The most compelling part of the HIVR4P conference was a session at the Advocates Pre-Conference that provided a platform for PrEP users from four different countries to share their experiences and perspectives. The panelists included three gay men from South Africa, Canada, and France and one young female sex worker from Zimbabwe. Each person shared their very personal reasons for choosing to use PrEP and what that decision means for them. They eloquently articulated why HIV researchers, prevention advocates, program implementers, and funders must understand the complex factors that determine successful implementation of these new strategies, as well as continue to provide “more mechanisms for prevention.”
Marc-André of Canada, a long-time HIV prevention advocate, gave a moving account of just how powerful PrEP is on a person’s psyche. Visibly emotional, he shared that he has undergone a transformative experience because his anxiety related to HIV risk is so significantly reduced. His honesty and emotion underscored what is too frequently understated in PrEP discussions. PrEP gives people peace of mind. Since going on PrEP, Marc-André has used his personal story in his writing and advocacy to reduce PrEP stigma. His candor has proven effective. Upon learning he is on PrEP, his PrEP-averse friends are re-examining this option and their views about it.
Emanuel of France spoke to his concerns of being judged by his friends, “When I started two years ago I didn’t tell anybody. I knew I would be shamed because it means that I didn’t use condoms all of the time.” However, when he finally decided to share with his friends that he was on PrEP, he did not experience any condemnation.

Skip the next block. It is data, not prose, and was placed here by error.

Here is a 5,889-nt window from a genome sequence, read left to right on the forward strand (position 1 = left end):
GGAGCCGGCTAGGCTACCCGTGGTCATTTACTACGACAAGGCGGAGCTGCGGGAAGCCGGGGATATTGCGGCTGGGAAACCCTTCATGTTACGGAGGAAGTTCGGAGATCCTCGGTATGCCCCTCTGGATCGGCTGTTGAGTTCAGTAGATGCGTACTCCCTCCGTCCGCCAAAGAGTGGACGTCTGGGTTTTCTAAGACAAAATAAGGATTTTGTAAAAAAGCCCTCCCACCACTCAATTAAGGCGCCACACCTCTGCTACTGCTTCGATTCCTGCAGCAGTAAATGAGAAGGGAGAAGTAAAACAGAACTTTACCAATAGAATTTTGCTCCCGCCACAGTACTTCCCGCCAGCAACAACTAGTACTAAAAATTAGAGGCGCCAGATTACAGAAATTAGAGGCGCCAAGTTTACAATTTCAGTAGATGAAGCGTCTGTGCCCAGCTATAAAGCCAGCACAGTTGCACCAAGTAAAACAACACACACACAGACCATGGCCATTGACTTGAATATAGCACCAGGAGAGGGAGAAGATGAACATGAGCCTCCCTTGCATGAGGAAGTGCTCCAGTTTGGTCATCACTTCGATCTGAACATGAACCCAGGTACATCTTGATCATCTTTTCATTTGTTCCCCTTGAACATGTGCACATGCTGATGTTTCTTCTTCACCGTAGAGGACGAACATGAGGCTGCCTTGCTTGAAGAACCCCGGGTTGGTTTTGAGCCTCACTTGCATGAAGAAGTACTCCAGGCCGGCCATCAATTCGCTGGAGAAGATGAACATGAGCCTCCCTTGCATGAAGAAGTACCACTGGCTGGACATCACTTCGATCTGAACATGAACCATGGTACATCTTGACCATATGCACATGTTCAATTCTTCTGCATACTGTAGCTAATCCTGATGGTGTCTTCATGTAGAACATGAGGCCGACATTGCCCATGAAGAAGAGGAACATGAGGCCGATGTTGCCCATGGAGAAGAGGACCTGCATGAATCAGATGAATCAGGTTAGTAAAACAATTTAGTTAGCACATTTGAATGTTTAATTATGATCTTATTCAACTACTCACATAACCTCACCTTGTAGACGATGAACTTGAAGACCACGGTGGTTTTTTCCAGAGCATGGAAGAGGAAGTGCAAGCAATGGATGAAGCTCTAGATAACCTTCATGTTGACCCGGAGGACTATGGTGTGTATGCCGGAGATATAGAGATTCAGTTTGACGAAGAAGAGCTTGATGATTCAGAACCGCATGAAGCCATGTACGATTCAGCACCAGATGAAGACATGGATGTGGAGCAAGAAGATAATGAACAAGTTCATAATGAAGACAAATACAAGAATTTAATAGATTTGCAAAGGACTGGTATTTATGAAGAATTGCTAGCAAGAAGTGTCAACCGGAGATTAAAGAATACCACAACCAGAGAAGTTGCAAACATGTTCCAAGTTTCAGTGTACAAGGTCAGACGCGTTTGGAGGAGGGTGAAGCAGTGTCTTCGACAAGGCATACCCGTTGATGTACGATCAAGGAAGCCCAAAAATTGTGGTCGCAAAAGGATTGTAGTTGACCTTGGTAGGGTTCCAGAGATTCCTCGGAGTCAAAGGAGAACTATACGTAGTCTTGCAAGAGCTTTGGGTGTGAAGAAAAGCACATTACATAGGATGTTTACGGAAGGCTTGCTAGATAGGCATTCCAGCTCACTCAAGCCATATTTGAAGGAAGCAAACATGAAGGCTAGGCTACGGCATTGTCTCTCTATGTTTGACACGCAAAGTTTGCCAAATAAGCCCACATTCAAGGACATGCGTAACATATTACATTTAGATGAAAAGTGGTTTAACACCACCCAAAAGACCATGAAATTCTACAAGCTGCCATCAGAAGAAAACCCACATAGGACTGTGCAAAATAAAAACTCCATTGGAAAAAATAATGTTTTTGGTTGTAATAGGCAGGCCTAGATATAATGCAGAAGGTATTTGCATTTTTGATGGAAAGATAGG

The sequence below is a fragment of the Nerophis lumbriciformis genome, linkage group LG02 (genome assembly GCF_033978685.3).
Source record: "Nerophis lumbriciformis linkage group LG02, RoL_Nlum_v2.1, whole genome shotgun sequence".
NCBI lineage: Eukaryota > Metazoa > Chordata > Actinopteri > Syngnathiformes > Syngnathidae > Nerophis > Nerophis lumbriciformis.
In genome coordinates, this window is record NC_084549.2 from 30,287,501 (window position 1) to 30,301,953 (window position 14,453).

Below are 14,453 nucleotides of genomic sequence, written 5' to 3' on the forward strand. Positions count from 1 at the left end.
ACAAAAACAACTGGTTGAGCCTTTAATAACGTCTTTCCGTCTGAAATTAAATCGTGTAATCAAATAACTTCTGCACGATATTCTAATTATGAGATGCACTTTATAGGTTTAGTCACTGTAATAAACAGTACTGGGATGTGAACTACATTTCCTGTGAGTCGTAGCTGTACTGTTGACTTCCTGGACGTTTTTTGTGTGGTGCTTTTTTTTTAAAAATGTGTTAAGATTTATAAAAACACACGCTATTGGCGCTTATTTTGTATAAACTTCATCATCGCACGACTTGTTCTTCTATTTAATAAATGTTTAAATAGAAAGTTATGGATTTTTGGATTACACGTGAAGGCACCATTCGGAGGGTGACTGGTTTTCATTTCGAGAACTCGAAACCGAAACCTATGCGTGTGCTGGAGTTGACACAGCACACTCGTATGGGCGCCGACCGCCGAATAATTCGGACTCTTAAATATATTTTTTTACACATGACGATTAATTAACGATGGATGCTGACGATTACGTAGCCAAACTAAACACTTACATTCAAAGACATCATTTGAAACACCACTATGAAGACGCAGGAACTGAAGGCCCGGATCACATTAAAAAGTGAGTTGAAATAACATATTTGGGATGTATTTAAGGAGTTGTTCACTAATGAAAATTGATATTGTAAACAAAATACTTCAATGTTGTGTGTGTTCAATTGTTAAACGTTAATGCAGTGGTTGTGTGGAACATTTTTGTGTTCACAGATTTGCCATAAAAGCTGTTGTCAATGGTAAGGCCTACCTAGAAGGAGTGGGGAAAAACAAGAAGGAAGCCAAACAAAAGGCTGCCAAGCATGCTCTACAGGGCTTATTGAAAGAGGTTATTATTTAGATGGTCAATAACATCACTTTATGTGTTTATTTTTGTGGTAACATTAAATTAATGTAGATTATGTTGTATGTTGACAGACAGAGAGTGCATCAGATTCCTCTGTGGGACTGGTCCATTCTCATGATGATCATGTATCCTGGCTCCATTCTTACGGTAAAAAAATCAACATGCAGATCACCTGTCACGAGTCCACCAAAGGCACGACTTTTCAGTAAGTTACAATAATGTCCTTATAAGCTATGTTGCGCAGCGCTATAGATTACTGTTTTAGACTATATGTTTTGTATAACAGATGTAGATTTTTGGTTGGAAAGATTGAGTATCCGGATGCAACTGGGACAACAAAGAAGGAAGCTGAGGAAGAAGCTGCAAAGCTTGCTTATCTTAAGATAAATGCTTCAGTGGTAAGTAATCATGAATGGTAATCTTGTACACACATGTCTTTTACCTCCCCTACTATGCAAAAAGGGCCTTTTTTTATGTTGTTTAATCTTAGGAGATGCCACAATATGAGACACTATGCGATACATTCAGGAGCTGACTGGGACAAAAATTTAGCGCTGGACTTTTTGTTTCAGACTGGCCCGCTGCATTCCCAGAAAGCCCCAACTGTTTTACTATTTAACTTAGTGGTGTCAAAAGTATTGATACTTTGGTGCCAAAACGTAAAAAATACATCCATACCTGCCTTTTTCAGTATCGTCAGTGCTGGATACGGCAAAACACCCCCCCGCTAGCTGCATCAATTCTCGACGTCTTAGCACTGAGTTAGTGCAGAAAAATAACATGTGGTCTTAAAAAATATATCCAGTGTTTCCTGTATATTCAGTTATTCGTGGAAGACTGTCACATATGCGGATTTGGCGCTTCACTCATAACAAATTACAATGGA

Bathabile, the Zimbabwean sex worker, said, “There are so many chances when I am vulnerable to HIV. I have to protect myself with those things. PrEP makes me feel like I am in control. It makes me feel empowered.” While noting that her friends understood her decision to go on PrEP because they are in the same industry, she stated that she is stigmatized, as is sex work, by those who should be on her side and lending her support. She cited being discriminated against by other women. But she is undeterred. “I do it [PrEP] for myself and my health.”
As advocates for HIV prevention, social justice, and sexual health, it is incumbent upon us to advance an agenda that respects individuals’ ability to take control of their health.
One Advocates Pre-Conference participant summarized the power of these personal stories by saying, “Once it is personal, it makes sense.” Another issued a call to action by saying that, “Community has a responsibility to get policymakers to make the right decisions to get people what they need.”